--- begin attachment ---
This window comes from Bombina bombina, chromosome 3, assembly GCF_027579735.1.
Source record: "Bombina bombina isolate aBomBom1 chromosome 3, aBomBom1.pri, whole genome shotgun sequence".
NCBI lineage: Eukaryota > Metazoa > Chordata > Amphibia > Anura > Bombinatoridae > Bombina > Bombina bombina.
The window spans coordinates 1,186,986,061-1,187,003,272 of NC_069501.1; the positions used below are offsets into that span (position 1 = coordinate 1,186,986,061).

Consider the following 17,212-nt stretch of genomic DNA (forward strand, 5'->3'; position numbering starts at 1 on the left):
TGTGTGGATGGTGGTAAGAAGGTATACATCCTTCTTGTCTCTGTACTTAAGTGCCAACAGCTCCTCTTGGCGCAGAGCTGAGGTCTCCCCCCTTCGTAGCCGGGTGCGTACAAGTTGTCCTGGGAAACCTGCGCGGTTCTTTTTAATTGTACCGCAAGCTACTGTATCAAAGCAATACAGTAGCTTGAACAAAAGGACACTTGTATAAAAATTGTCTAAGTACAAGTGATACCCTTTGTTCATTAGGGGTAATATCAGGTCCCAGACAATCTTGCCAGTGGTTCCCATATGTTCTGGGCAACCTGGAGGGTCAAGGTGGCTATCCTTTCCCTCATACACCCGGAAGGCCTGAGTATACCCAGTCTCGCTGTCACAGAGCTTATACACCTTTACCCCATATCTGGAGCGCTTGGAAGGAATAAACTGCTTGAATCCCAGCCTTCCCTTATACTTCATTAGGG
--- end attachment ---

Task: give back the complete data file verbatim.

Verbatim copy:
This window comes from Bombina bombina, chromosome 3, assembly GCF_027579735.1.
Source record: "Bombina bombina isolate aBomBom1 chromosome 3, aBomBom1.pri, whole genome shotgun sequence".
NCBI lineage: Eukaryota > Metazoa > Chordata > Amphibia > Anura > Bombinatoridae > Bombina > Bombina bombina.
The window spans coordinates 1,186,986,061-1,187,003,272 of NC_069501.1; the positions used below are offsets into that span (position 1 = coordinate 1,186,986,061).

Consider the following 17,212-nt stretch of genomic DNA (forward strand, 5'->3'; position numbering starts at 1 on the left):
TGTGTGGATGGTGGTAAGAAGGTATACATCCTTCTTGTCTCTGTACTTAAGTGCCAACAGCTCCTCTTGGCGCAGAGCTGAGGTCTCCCCCCTTCGTAGCCGGGTGCGTACAAGTTGTCCTGGGAAACCTGCGCGGTTCTTTTTAATTGTACCGCAAGCTACTGTATCAAAGCAATACAGTAGCTTGAACAAAAGGACACTTGTATAAAAATTGTCTAAGTACAAGTGATACCCTTTGTTCATTAGGGGTAATATCAGGTCCCAGACAATCTTGCCAGTGGTTCCCATATGTTCTGGGCAACCTGGAGGGTCAAGGTGGCTATCCTTTCCCTCATACACCCGGAAGGCCTGAGTATACCCAGTCTCGCTGTCACAGAGCTTATACACCTTTACCCCATATCTGGAGCGCTTGGAAGGAATAAACTGCTTGAATCCCAGCCTTCCCTTATACTTCATTAGGG